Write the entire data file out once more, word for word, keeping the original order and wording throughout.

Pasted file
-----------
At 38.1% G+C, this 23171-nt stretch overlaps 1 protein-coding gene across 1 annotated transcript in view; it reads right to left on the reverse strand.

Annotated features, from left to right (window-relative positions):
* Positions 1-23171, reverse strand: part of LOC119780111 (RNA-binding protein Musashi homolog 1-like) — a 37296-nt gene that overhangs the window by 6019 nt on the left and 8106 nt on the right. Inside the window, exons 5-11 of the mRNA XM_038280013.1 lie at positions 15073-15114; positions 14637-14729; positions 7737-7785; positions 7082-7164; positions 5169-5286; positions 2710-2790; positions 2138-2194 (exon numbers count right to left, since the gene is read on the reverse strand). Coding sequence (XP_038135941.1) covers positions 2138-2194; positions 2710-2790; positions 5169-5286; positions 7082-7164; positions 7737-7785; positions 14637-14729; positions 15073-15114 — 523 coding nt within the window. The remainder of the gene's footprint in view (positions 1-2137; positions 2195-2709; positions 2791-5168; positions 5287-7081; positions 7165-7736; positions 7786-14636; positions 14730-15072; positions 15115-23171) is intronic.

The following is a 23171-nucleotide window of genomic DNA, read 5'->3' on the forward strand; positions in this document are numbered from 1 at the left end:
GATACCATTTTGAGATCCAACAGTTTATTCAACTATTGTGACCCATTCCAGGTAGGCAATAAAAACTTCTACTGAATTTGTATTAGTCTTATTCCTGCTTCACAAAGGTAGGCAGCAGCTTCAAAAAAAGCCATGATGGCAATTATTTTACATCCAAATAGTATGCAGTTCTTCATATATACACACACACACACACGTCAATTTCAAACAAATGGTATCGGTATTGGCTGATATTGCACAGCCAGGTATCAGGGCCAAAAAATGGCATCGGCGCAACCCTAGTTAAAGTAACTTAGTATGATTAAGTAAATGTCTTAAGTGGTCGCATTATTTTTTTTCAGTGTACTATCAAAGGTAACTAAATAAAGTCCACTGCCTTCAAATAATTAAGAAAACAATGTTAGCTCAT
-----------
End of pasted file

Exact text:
At 38.1% G+C, this 23171-nt stretch overlaps 1 protein-coding gene across 1 annotated transcript in view; it reads right to left on the reverse strand.

Annotated features, from left to right (window-relative positions):
* Positions 1-23171, reverse strand: part of LOC119780111 (RNA-binding protein Musashi homolog 1-like) — a 37296-nt gene that overhangs the window by 6019 nt on the left and 8106 nt on the right. Inside the window, exons 5-11 of the mRNA XM_038280013.1 lie at positions 15073-15114; positions 14637-14729; positions 7737-7785; positions 7082-7164; positions 5169-5286; positions 2710-2790; positions 2138-2194 (exon numbers count right to left, since the gene is read on the reverse strand). Coding sequence (XP_038135941.1) covers positions 2138-2194; positions 2710-2790; positions 5169-5286; positions 7082-7164; positions 7737-7785; positions 14637-14729; positions 15073-15114 — 523 coding nt within the window. The remainder of the gene's footprint in view (positions 1-2137; positions 2195-2709; positions 2791-5168; positions 5287-7081; positions 7165-7736; positions 7786-14636; positions 14730-15072; positions 15115-23171) is intronic.

The following is a 23171-nucleotide window of genomic DNA, read 5'->3' on the forward strand; positions in this document are numbered from 1 at the left end:
GATACCATTTTGAGATCCAACAGTTTATTCAACTATTGTGACCCATTCCAGGTAGGCAATAAAAACTTCTACTGAATTTGTATTAGTCTTATTCCTGCTTCACAAAGGTAGGCAGCAGCTTCAAAAAAAGCCATGATGGCAATTATTTTACATCCAAATAGTATGCAGTTCTTCATATATACACACACACACACACGTCAATTTCAAACAAATGGTATCGGTATTGGCTGATATTGCACAGCCAGGTATCAGGGCCAAAAAATGGCATCGGCGCAACCCTAGTTAAAGTAACTTAGTATGATTAAGTAAATGTCTTAAGTGGTCGCATTATTTTTTTTCAGTGTACTATCAAAGGTAACTAAATAAAGTCCACTGCCTTCAAATAATTAAGAAAACAATGTTAGCTCAT